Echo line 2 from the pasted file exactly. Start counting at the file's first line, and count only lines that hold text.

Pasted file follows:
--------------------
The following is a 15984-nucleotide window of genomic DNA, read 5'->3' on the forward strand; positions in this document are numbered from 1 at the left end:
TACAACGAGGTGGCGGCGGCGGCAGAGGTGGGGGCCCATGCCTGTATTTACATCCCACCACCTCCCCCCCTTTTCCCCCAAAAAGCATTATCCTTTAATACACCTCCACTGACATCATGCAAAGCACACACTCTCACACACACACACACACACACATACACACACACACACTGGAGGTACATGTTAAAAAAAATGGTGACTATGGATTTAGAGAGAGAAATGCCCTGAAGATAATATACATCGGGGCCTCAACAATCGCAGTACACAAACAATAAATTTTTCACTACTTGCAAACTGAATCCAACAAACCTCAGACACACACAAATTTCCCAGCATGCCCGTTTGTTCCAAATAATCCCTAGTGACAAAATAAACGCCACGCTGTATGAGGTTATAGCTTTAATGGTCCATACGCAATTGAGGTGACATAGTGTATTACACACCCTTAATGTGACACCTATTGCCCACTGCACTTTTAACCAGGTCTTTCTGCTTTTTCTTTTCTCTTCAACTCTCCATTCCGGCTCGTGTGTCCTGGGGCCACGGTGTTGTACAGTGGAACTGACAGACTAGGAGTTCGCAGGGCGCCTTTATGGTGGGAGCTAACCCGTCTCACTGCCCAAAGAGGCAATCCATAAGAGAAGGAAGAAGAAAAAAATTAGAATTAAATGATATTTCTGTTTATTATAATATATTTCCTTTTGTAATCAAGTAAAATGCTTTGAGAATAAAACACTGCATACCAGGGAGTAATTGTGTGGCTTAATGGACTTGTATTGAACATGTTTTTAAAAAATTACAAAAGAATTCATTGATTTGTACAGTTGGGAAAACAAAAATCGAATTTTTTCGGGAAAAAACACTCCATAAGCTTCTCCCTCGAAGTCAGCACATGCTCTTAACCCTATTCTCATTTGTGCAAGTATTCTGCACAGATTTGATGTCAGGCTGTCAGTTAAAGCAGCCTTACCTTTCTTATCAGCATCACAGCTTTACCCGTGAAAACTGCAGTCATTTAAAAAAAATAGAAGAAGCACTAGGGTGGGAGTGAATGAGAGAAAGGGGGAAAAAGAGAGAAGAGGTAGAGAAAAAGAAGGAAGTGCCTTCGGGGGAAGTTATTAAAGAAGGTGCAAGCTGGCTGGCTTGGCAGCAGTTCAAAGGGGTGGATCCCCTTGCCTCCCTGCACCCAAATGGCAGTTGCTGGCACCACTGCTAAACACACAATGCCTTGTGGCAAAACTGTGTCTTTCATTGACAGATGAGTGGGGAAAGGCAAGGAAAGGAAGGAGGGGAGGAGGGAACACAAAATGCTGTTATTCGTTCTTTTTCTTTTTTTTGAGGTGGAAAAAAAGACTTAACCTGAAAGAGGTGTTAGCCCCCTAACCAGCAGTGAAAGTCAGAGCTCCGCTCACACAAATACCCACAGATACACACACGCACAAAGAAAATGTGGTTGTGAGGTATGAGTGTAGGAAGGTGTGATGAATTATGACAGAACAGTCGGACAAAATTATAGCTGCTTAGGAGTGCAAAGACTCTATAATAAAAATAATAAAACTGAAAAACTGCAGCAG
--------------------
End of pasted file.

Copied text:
TACAACGAGGTGGCGGCGGCGGCAGAGGTGGGGGCCCATGCCTGTATTTACATCCCACCACCTCCCCCCCTTTTCCCCCAAAAAGCATTATCCTTTAATACACCTCCACTGACATCATGCAAAGCACACACTCTCACACACACACACACACACACATACACACACACACACTGGAGGTACATGTTAAAAAAAATGGTGACTATGGATTTAGAGAGAGAAATGCCCTGAAGATAATATACATCGGGGCCTCAACAATCGCAGTACACAAACAATAAATTTTTCACTACTTGCAAACTGAATCCAACAAACCTCAGACACACACAAATTTCCCAGCATGCCCGTTTGTTCCAAATAATCCCTAGTGACAAAATAAACGCCACGCTGTATGAGGTTATAGCTTTAATGGTCCATACGCAATTGAGGTGACATAGTGTATTACACACCCTTAATGTGACACCTATTGCCCACTGCACTTTTAACCAGGTCTTTCTGCTTTTTCTTTTCTCTTCAACTCTCCATTCCGGCTCGTGTGTCCTGGGGCCACGGTGTTGTACAGTGGAACTGACAGACTAGGAGTTCGCAGGGCGCCTTTATGGTGGGAGCTAACCCGTCTCACTGCCCAAAGAGGCAATCCATAAGAGAAGGAAGAAGAAAAAAATTAGAATTAAATGATATTTCTGTTTATTATAATATATTTCCTTTTGTAATCAAGTAAAATGCTTTGAGAATAAAACACTGCATACCAGGGAGTAATTGTGTGGCTTAATGGACTTGTATTGAACATGTTTTTAAAAAATTACAAAAGAATTCATTGATTTGTACAGTTGGGAAAACAAAAATCGAATTTTTTCGGGAAAAAACACTCCATAAGCTTCTCCCTCGAAGTCAGCACATGCTCTTAACCCTATTCTCATTTGTGCAAGTATTCTGCACAGATTTGATGTCAGGCTGTCAGTTAAAGCAGCCTTACCTTTCTTATCAGCATCACAGCTTTACCCGTGAAAACTGCAGTCATTTAAAAAAAATAGAAGAAGCACTAGGGTGGGAGTGAATGAGAGAAAGGGGGAAAAAGAGAGAAGAGGTAGAGAAAAAGAAGGAAGTGCCTTCGGGGGAAGTTATTAAAGAAGGTGCAAGCTGGCTGGCTTGGCAGCAGTTCAAAGGGGTGGATCCCCTTGCCTCCCTGCACCCAAATGGCAGTTGCTGGCACCACTGCTAAACACACAATGCCTTGTGGCAAAACTGTGTCTTTCATTGACAGATGAGTGGGGAAAGGCAAGGAAAGGAAGGAGGGGAGGAGGGAACACAAAATGCTGTTATTCGTTCTTTTTCTTTTTTTTGAGGTGGAAAAAAAGACTTAACCTGAAAGAGGTGTTAGCCCCCTAACCAGCAGTGAAAGTCAGAGCTCCGCTCACACAAATACCCACAGATACACACACGCACAAAGAAAATGTGGTTGTGAGGTATGAGTGTAGGAAGGTGTGATGAATTATGACAGAACAGTCGGACAAAATTATAGCTGCTTAGGAGTGCAAAGACTCTATAATAAAAATAATAAAACTGAAAAACTGCAGCAG